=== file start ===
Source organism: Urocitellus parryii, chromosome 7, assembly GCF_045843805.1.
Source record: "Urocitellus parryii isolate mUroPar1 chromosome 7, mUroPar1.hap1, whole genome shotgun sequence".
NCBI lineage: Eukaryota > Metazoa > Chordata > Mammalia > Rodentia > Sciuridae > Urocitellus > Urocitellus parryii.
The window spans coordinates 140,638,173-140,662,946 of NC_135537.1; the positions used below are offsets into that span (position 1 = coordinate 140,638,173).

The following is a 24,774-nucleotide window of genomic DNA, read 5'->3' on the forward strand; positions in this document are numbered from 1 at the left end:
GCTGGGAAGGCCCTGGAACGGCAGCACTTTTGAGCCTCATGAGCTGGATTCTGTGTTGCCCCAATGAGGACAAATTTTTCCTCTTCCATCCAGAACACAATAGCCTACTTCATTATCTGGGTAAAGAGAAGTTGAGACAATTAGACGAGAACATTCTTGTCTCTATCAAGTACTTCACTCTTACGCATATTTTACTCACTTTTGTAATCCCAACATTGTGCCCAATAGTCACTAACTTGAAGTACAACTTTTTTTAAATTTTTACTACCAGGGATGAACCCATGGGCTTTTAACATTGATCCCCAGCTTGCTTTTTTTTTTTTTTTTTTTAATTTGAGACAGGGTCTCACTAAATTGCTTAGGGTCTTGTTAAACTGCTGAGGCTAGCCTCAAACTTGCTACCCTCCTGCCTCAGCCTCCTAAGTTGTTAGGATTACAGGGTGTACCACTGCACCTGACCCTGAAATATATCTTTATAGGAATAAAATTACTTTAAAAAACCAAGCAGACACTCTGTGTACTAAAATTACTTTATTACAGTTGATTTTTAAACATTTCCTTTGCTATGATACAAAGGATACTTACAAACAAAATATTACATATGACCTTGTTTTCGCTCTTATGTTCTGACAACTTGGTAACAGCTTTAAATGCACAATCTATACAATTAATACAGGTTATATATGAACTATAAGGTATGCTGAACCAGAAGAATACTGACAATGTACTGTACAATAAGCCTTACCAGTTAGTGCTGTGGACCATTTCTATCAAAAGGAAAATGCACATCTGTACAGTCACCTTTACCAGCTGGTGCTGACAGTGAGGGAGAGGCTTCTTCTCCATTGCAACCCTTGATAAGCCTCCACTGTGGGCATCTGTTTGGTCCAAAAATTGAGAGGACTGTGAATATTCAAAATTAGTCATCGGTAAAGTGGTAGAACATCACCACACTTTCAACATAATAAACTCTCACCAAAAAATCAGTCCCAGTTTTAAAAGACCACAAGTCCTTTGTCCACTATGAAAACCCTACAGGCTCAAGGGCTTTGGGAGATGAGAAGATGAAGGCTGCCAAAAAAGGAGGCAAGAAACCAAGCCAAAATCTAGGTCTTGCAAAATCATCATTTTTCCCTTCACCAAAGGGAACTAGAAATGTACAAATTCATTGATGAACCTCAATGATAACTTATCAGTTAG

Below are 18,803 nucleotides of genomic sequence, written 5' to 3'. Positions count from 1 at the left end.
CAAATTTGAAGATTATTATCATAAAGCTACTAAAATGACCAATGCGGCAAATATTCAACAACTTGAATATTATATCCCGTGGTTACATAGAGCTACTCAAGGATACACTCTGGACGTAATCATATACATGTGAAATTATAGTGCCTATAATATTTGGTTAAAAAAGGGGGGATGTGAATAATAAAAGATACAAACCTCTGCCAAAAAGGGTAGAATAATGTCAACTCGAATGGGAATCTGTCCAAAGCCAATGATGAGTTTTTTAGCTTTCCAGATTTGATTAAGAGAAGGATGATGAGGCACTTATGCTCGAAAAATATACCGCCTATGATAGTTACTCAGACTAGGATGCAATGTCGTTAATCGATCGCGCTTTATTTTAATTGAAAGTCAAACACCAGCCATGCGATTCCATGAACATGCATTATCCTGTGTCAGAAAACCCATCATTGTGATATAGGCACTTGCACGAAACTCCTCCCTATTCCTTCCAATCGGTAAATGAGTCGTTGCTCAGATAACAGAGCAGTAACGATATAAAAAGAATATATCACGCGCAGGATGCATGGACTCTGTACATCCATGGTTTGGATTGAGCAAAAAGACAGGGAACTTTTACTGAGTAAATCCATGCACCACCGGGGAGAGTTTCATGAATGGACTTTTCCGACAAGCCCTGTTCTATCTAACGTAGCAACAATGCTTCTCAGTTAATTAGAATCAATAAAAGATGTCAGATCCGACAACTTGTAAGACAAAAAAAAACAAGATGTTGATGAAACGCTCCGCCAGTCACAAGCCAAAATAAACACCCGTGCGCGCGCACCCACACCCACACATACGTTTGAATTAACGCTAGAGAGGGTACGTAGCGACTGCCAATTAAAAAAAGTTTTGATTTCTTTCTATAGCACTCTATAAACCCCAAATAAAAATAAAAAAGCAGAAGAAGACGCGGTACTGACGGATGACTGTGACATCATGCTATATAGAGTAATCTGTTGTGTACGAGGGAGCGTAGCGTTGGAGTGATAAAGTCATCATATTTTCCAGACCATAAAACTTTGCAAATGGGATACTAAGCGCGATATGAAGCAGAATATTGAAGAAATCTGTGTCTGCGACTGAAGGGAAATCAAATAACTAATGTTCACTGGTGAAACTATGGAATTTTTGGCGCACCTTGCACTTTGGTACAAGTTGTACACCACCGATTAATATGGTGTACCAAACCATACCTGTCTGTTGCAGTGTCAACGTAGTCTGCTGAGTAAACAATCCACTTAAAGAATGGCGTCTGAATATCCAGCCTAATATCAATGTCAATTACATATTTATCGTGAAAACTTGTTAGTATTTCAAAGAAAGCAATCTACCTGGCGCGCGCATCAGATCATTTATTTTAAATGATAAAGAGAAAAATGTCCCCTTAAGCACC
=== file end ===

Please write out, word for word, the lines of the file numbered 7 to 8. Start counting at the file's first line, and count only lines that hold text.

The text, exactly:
Below are 18,803 nucleotides of genomic sequence, written 5' to 3'. Positions count from 1 at the left end.
CAAATTTGAAGATTATTATCATAAAGCTACTAAAATGACCAATGCGGCAAATATTCAACAACTTGAATATTATATCCCGTGGTTACATAGAGCTACTCAAGGATACACTCTGGACGTAATCATATACATGTGAAATTATAGTGCCTATAATATTTGGTTAAAAAAGGGGGGATGTGAATAATAAAAGATACAAACCTCTGCCAAAAAGGGTAGAATAATGTCAACTCGAATGGGAATCTGTCCAAAGCCAATGATGAGTTTTTTAGCTTTCCAGATTTGATTAAGAGAAGGATGATGAGGCACTTATGCTCGAAAAATATACCGCCTATGATAGTTACTCAGACTAGGATGCAATGTCGTTAATCGATCGCGCTTTATTTTAATTGAAAGTCAAACACCAGCCATGCGATTCCATGAACATGCATTATCCTGTGTCAGAAAACCCATCATTGTGATATAGGCACTTGCACGAAACTCCTCCCTATTCCTTCCAATCGGTAAATGAGTCGTTGCTCAGATAACAGAGCAGTAACGATATAAAAAGAATATATCACGCGCAGGATGCATGGACTCTGTACATCCATGGTTTGGATTGAGCAAAAAGACAGGGAACTTTTACTGAGTAAATCCATGCACCACCGGGGAGAGTTTCATGAATGGACTTTTCCGACAAGCCCTGTTCTATCTAACGTAGCAACAATGCTTCTCAGTTAATTAGAATCAATAAAAGATGTCAGATCCGACAACTTGTAAGACAAAAAAAAACAAGATGTTGATGAAACGCTCCGCCAGTCACAAGCCAAAATAAACACCCGTGCGCGCGCACCCACACCCACACATACGTTTGAATTAACGCTAGAGAGGGTACGTAGCGACTGCCAATTAAAAAAAGTTTTGATTTCTTTCTATAGCACTCTATAAACCCCAAATAAAAATAAAAAAGCAGAAGAAGACGCGGTACTGACGGATGACTGTGACATCATGCTATATAGAGTAATCTGTTGTGTACGAGGGAGCGTAGCGTTGGAGTGATAAAGTCATCATATTTTCCAGACCATAAAACTTTGCAAATGGGATACTAAGCGCGATATGAAGCAGAATATTGAAGAAATCTGTGTCTGCGACTGAAGGGAAATCAAATAACTAATGTTCACTGGTGAAACTATGGAATTTTTGGCGCACCTTGCACTTTGGTACAAGTTGTACACCACCGATTAATATGGTGTACCAAACCATACCTGTCTGTTGCAGTGTCAACGTAGTCTGCTGAGTAAACAATCCACTTAAAGAATGGCGTCTGAATATCCAGCCTAATATCAATGTCAATTACATATTTATCGTGAAAACTTGTTAGTATTTCAAAGAAAGCAATCTACCTGGCGCGCGCATCAGATCATTTATTTTAAATGATAAAGAGAAAAATGTCCCCTTAAGCACC